PubMed and Google have much in common: 1) both are freely-available search interfaces that help people locate digital information on the Internet; 2) both were launched in the late 1990’s (PubMed in 1996 and Google in 1998), just as access to the World Wide Web was becoming more widely available; 3) and both are high-traffic tools on which millions of searches are performed daily.
But while PubMed averages about 3.5 million searches per day, Google handles about 2.3 million searches per minute. Because it has many valuable uses with its great breadth and wealth of information, Google has become essential to most in our world today. But we must all beware to not become an “Homo unius machina inquirendi” (“person” of one search engine). Despite Google’s many efforts to replicate the PubMed experience for its users by creating and continuing to develop tools like Google Scholar, PubMed is still far superior when it comes to comprehensive searching of the life sciences/biomedical literature.
PubMed was originally developed to provide free access to the MEDLINE database, which still makes up the primary component of PubMed. The MEDLINE database, first launched in its electronic format in the 1960s, now generally goes back as far as the 1940s in its online version, with the original print version (Index Medicus) going back as far as 1879. The most important and distinguishing feature of MEDLINE: its records are indexed with NLM Medical Subject Headings (MeSH®). Google’s content is not – which is what makes these two search tools hugely different when it comes to the search results that they return on a topic.
A simple search example illustrates their essential difference:
Say you were interested in reading some recent scholarly articles on the disease shingles. If you go to Google to search the Web using the keyword “shingles”, on the first page you will be presented on the most past with links to consumer health information resources aimed at patients, not to mention links (or even ads) to roof shingles. If instead you tried searching Google Scholar for “shingles” with the hopes of having more scholarly content returned, you won’t be disappointed on first glance. However, you will soon notice that the first page of results will be listing mostly academic papers authored by individuals with the surname “Shingles” and not actually discussing shingles, the disease, as you intended.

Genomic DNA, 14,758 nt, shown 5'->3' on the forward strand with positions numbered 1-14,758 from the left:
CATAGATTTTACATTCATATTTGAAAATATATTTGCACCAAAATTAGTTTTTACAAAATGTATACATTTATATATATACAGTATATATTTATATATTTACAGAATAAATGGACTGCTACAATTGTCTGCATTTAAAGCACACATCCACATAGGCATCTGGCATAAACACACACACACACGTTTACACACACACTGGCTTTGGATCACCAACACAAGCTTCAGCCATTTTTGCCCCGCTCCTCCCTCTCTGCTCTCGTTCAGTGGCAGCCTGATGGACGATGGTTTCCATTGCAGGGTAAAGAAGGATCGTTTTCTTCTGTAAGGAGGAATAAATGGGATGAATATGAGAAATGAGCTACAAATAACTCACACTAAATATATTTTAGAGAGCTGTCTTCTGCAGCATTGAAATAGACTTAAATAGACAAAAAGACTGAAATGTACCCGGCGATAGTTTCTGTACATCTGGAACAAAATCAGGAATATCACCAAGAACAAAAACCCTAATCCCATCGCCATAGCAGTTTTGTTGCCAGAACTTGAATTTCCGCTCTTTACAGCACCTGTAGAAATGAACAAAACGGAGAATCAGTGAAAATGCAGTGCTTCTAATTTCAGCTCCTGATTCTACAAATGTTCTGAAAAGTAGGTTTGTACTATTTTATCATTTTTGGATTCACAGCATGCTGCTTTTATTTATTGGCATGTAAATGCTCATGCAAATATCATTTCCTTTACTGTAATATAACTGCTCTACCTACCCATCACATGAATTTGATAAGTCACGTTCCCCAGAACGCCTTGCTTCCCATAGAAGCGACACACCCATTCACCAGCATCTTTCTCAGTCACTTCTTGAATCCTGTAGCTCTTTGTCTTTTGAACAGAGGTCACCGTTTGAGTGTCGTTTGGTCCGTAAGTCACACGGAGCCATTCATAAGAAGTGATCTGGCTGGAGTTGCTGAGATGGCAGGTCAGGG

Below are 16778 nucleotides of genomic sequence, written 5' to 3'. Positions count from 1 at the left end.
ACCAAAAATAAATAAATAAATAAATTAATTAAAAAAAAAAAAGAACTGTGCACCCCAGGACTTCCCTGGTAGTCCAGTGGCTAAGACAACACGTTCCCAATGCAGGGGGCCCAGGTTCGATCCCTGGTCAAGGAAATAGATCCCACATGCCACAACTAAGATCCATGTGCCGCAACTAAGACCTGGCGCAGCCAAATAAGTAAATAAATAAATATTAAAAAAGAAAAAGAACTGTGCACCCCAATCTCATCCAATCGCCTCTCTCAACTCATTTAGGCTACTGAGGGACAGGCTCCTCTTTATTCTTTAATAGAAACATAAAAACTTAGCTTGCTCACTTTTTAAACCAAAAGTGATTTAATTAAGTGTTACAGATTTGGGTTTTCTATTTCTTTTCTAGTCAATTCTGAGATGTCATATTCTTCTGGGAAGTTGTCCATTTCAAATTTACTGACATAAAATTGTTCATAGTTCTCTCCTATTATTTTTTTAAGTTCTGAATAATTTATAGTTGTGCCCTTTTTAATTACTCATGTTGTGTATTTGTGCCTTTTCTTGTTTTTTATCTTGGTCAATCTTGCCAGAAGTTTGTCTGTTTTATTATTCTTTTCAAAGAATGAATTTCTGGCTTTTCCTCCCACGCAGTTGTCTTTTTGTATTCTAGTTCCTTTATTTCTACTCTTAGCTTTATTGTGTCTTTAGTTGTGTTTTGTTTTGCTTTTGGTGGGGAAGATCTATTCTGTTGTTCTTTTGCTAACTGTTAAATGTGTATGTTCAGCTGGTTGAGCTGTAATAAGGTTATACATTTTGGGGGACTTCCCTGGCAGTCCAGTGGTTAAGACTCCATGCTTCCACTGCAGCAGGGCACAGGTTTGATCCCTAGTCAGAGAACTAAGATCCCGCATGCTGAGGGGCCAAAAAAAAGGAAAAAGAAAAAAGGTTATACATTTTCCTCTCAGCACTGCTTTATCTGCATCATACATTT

Conduct this same search by typing “shingles” in the PubMed search box, however, and you will exclusively be presented with scholarly articles on shingles the disease. In fact, you will even get articles in which the authors were French-speaking (or otherwise) and referred to the concept of shingles as “zona” because these citations records will have been indexed with the MeSH term “Herpes Zoster”. “Herpes Zoster” is the subject heading/controlled vocabulary term (ie. umbrella term) used in the MEDLINE database for this concept, and when applied to the records on this topic, will help the search engine find all relevant articles regardless of how each author chose to refer to this disease in their manuscript.
When you type in “shingles” in Google, Google searches for word matches to that string of characters that you typed into the search box. The same applies to Google Scholar, except that Google Scholar ranks the matches made to author names higher in the results list.
When you type in “shingles” in PubMed, however, the search engine translates your search query into this more comprehensive search strategy:
“herpes zoster”[MeSH Terms] OR (“herpes”[All Fields] AND “zoster”[All Fields]) OR “herpes zoster”[All Fields] OR “shingles”[All Fields]
Because the structured records of MEDLINE are indexed with the appropriate MeSH terms and the search engine then maps the keyword inputted by the searcher to the relevant MeSH term, PubMed has the ability to return a very comprehensive list of scholarly articles on “shingles”, regardless if the author or searcher referred to it as shingles, zona, or zoster.